Other than the shock of seeing weeds sprouting at the edge of the fairways, this U.S. Open should be like any other.
One tough test.
The rustic, unkempt look of Pinehurst No. 2 has been a major topic leading into Thursday's opening round, the lush, green rough replaced by sandy areas dotted with small wiregrass bushes and covered in natural vegetation — what the rest of us would call weeds.
The Donald Ross masterpiece now looks a lot like it did in its original state, and those turtleback greens are as testy as ever, repelling balls that dare venture anywhere close to the flag.
"It's set up as the ultimate test of golf, like the U.S. Open always is," said Rory McIlroy, the last winner to break par with his romp at Congressional in 2011. "I'm relishing the challenge of grinding out pars and having to get it up and down when I need to."
Webb Simpson and Justin Rose won the last two titles with scores over par. The last time three straight winners failed to get into the red numbers was 1957-59.
Other than the challenging course, which is hosting the U.S. Open for the third time in 16 years, here are five things to look for in the sand hills of North Carolina:
LEFTY'S LAMENT: Now that he's got a claret jug in the trophy case, Phil Mickelson will take another crack at the only major title to elude him. The U.S. Open has been especially cruel to Lefty, the runner-up a record six times — the first a dramatic loss at Pinehurst to Payne Stewart in 1999 — without capturing even one title. It happened again in 2013 at Merion, where Mickelson was in the mix until England's Justin Rose struck a dramatic 4-iron with his approach at the 72nd hole to clinch his first major championship. Only five players have won the modern version of the career Grand Slam: Gene Sarazen, Ben Hogan, Gary Player, Jack Nicklaus and Tiger Woods. Mickelson has won the Masters three times, along with a PGA Championship and last year's British Open title, setting himself up to join a very exclusive club. But he hasn't won in 11 months, struggling with a shaky putter, and the only headlines recently have been off the course. Mickelson has been linked to an insider trading probe involving investor Carl Icahn and gambler Billy Walters. No one has been charged.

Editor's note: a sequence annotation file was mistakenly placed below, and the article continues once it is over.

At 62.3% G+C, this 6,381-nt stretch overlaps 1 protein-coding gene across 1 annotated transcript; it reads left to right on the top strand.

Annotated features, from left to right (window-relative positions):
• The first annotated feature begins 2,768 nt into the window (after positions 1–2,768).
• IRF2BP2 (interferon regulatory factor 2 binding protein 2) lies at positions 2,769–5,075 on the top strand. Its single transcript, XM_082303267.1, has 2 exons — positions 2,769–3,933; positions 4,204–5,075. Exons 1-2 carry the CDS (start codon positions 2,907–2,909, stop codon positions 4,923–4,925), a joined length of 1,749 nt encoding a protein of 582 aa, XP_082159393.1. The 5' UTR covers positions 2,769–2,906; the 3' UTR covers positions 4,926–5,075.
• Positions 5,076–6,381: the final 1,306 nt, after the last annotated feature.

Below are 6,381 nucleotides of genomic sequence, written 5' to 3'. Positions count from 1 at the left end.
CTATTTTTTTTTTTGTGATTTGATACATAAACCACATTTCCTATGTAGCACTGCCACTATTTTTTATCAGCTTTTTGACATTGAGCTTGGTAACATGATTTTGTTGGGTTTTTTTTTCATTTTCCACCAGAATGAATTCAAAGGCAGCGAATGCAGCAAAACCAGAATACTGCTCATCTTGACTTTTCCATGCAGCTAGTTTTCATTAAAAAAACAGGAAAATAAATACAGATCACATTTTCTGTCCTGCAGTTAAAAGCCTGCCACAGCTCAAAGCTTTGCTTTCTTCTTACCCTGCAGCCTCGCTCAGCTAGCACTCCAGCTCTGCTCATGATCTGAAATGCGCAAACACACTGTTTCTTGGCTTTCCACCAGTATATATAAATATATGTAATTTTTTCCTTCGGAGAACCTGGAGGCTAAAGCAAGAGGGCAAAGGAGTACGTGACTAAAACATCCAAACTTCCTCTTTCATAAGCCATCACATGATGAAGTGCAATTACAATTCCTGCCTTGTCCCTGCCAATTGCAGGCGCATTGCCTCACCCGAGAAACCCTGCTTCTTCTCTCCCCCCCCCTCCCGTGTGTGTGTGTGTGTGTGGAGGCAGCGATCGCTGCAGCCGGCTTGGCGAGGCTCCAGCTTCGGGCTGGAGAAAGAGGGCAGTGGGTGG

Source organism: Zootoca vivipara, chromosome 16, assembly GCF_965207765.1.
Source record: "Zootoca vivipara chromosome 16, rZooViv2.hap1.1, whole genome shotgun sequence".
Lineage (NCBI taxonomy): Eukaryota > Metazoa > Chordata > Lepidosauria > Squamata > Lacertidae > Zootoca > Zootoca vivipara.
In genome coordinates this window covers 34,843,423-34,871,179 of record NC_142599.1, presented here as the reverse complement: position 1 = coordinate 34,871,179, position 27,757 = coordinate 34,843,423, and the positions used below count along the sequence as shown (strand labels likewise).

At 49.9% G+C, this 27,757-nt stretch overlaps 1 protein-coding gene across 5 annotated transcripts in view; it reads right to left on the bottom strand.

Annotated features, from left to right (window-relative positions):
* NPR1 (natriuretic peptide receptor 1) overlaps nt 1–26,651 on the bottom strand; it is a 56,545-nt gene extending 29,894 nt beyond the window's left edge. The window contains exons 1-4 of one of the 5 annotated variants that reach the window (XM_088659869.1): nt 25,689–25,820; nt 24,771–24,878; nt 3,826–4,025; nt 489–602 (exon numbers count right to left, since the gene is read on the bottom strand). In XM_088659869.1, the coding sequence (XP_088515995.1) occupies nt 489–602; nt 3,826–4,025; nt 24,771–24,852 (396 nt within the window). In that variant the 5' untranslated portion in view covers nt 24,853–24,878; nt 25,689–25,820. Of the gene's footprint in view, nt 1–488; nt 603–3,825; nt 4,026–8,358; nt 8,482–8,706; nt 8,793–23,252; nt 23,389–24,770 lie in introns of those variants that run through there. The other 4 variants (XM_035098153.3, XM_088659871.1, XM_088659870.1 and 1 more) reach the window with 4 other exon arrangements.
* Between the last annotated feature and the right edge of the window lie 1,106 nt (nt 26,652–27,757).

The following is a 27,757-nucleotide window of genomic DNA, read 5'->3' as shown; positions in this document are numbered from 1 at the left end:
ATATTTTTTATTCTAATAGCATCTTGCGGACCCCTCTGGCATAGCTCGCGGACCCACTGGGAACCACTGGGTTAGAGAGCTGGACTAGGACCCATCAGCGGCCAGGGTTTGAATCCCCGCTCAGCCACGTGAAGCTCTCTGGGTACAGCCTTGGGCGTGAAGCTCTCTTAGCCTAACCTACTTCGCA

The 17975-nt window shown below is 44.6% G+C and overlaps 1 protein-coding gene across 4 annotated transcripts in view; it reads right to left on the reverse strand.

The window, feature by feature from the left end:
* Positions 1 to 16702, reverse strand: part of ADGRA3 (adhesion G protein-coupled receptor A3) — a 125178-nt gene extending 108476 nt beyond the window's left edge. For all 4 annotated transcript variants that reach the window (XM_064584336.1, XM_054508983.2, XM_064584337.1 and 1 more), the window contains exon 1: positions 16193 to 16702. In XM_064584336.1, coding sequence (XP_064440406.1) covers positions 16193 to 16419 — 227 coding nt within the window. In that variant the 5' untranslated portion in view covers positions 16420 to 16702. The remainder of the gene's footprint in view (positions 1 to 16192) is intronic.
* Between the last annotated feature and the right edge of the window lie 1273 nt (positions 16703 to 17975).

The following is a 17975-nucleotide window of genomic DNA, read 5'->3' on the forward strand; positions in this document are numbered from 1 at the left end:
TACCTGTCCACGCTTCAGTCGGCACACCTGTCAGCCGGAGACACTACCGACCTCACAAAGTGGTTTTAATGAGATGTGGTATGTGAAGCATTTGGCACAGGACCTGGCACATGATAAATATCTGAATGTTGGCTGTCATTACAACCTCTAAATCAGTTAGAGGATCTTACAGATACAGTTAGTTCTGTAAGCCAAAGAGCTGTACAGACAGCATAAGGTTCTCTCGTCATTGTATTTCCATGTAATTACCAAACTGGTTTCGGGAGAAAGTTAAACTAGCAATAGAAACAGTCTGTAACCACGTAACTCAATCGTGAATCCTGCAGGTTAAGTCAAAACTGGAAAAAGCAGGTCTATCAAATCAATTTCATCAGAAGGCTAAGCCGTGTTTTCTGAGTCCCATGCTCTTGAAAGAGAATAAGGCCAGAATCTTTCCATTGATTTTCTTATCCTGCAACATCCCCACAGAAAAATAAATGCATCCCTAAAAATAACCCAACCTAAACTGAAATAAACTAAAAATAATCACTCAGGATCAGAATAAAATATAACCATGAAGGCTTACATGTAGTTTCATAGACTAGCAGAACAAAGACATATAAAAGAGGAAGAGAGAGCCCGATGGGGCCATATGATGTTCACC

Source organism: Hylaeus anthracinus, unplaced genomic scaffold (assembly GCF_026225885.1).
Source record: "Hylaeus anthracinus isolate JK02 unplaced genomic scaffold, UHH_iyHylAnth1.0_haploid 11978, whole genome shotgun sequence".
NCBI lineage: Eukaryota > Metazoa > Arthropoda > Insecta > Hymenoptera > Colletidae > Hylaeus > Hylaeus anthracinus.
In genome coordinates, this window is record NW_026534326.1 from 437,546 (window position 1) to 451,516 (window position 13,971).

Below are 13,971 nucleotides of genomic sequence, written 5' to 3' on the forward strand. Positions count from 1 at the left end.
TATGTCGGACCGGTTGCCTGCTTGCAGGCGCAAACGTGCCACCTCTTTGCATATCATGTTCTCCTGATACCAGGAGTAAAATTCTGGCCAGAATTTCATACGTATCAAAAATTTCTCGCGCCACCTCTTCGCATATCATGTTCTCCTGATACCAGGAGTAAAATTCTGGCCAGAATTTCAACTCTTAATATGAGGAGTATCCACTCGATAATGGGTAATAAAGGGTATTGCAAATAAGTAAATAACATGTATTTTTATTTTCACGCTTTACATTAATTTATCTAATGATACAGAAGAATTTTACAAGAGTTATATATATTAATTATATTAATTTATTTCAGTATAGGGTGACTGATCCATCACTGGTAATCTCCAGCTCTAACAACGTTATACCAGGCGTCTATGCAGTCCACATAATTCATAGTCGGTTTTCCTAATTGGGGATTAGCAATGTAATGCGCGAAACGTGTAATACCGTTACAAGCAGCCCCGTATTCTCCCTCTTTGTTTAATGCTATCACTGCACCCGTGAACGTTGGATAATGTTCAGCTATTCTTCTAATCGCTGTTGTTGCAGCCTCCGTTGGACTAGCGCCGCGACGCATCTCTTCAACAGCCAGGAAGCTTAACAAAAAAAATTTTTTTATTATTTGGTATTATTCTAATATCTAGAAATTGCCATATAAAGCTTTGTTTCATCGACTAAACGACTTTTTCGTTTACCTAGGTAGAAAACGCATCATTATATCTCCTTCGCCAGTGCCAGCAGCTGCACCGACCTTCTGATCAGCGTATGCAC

DOUBLING UP: The U.S. Open hasn't had a repeat winner since Curtis Strange a quarter-century ago. The only other golfers to do it in the past century are all Hall of Famers: Ben Hogan (1950-51), Ralph Guldahl (1937-38) and Bobby Jones (1929-30). Rose is the lone player with a chance to break into that exclusive club this year. The Englishman has turned in some strong results in recent weeks, ripping off three straight top-10 finishes on the PGA Tour before he stumbled in his last tournament, missing the cut at the Memorial. He knows it will be a tough task to defend his title, but likes the chances of the 11 English players in the field better than he does their country's World Cup squad. And if Rose wins, Strange plans to be one of the first to congratulate the repeat winner.
BIG MAC ATTACK: Like Mickelson, Rory McIlroy has been making headlines off the course — he recently called off his engagement to tennis star Caroline Wozniacki. The 25-year-old McIlroy has lowered his social media profile in an attempt to bring a bit more privacy to his very public life. Still, the Northern Irishman must prove that he can grind out major championships in the toughest of conditions, a trait that served players such as Nicklaus and Woods so well. When McIlroy plays well, he's essentially unbeatable. He cruised to eight-stroke wins for both of his major titles, the 2011 U.S. Open and the 2012 PGA.
UNLIKELY WINNERS: In recent years, the U.S. Open has produced first-time champions from the ranks of the solid-if-not-spectacular players. Think Lucas Glover in 2009, Graeme McDowell the following year, and Simpson in 2012. If that trend holds up, keep an eye on Matt Kuchar, who won the Heritage and has nine top-10 finishes this season. Thirty-five-year-old Jimmy Walker is a three-time winner this season and leads the FedEx Cup standings. Brandt Snedeker has struggled this year, but is perennially a contender in the majors.
TIGER-FREE ZONE: One player who certainly won't win this year: Woods. The 14-time major champion hasn't played in more than three months after having back surgery, and it's not known when he'll be able to return. Woods' last major title came at the 2008 U.S. Open, leaving him four major titles behind Nicklaus' record. Since then, a failed marriage and a series of injuries have raised serious doubts that he'll be able to catch the Golden Bear.
Follow Paul Newberry on Twitter at www.twitter.com/pnewberry1963